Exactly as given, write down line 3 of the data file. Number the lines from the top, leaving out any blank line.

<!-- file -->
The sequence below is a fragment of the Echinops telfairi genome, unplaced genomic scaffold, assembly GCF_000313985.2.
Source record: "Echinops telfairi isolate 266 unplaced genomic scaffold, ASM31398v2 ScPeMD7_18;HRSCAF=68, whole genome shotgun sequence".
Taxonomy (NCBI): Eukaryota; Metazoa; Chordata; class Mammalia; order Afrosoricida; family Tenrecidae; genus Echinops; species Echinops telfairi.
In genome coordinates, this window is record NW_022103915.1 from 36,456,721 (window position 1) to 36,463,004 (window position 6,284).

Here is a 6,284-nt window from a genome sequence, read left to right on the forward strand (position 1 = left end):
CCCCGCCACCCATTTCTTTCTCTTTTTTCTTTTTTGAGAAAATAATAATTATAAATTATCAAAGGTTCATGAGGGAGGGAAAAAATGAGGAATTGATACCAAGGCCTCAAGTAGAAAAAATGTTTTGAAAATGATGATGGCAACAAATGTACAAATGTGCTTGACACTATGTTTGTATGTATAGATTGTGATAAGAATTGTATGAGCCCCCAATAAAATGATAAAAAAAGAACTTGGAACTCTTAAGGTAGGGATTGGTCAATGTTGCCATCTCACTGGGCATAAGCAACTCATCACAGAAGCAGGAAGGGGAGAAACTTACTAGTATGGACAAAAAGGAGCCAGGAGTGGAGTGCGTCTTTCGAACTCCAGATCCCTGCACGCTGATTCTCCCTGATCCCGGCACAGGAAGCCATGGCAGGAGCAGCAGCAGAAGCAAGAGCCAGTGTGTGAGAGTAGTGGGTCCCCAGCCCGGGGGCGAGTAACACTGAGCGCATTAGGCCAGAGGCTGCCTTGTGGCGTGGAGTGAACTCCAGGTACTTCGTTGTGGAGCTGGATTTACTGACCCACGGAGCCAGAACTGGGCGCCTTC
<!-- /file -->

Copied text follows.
Taxonomy (NCBI): Eukaryota; Metazoa; Chordata; class Mammalia; order Afrosoricida; family Tenrecidae; genus Echinops; species Echinops telfairi.